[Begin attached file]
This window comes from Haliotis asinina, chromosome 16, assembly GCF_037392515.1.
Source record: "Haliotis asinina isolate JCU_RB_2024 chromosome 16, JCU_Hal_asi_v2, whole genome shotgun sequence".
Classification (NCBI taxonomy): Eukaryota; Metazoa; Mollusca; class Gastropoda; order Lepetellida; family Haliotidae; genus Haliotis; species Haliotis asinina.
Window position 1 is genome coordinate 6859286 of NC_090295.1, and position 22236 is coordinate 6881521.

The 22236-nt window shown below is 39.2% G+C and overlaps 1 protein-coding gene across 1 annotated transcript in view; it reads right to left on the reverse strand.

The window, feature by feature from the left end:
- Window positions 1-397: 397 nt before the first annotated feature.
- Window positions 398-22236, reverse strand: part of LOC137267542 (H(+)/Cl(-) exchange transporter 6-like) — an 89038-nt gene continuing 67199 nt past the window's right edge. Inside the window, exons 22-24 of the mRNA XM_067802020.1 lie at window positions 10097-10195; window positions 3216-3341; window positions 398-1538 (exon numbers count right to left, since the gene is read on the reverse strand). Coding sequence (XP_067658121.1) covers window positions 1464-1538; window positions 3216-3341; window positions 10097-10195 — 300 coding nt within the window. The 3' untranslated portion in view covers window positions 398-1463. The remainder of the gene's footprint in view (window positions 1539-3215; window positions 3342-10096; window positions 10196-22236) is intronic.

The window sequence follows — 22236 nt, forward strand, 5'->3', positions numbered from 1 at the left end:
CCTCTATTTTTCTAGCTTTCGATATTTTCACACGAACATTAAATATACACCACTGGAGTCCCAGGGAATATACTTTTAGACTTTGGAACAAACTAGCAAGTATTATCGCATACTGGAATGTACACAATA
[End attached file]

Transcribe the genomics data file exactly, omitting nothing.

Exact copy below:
This window comes from Haliotis asinina, chromosome 16, assembly GCF_037392515.1.
Source record: "Haliotis asinina isolate JCU_RB_2024 chromosome 16, JCU_Hal_asi_v2, whole genome shotgun sequence".
Classification (NCBI taxonomy): Eukaryota; Metazoa; Mollusca; class Gastropoda; order Lepetellida; family Haliotidae; genus Haliotis; species Haliotis asinina.
Window position 1 is genome coordinate 6859286 of NC_090295.1, and position 22236 is coordinate 6881521.

The 22236-nt window shown below is 39.2% G+C and overlaps 1 protein-coding gene across 1 annotated transcript in view; it reads right to left on the reverse strand.

The window, feature by feature from the left end:
- Window positions 1-397: 397 nt before the first annotated feature.
- Window positions 398-22236, reverse strand: part of LOC137267542 (H(+)/Cl(-) exchange transporter 6-like) — an 89038-nt gene continuing 67199 nt past the window's right edge. Inside the window, exons 22-24 of the mRNA XM_067802020.1 lie at window positions 10097-10195; window positions 3216-3341; window positions 398-1538 (exon numbers count right to left, since the gene is read on the reverse strand). Coding sequence (XP_067658121.1) covers window positions 1464-1538; window positions 3216-3341; window positions 10097-10195 — 300 coding nt within the window. The 3' untranslated portion in view covers window positions 398-1463. The remainder of the gene's footprint in view (window positions 1539-3215; window positions 3342-10096; window positions 10196-22236) is intronic.

The window sequence follows — 22236 nt, forward strand, 5'->3', positions numbered from 1 at the left end:
CCTCTATTTTTCTAGCTTTCGATATTTTCACACGAACATTAAATATACACCACTGGAGTCCCAGGGAATATACTTTTAGACTTTGGAACAAACTAGCAAGTATTATCGCATACTGGAATGTACACAATA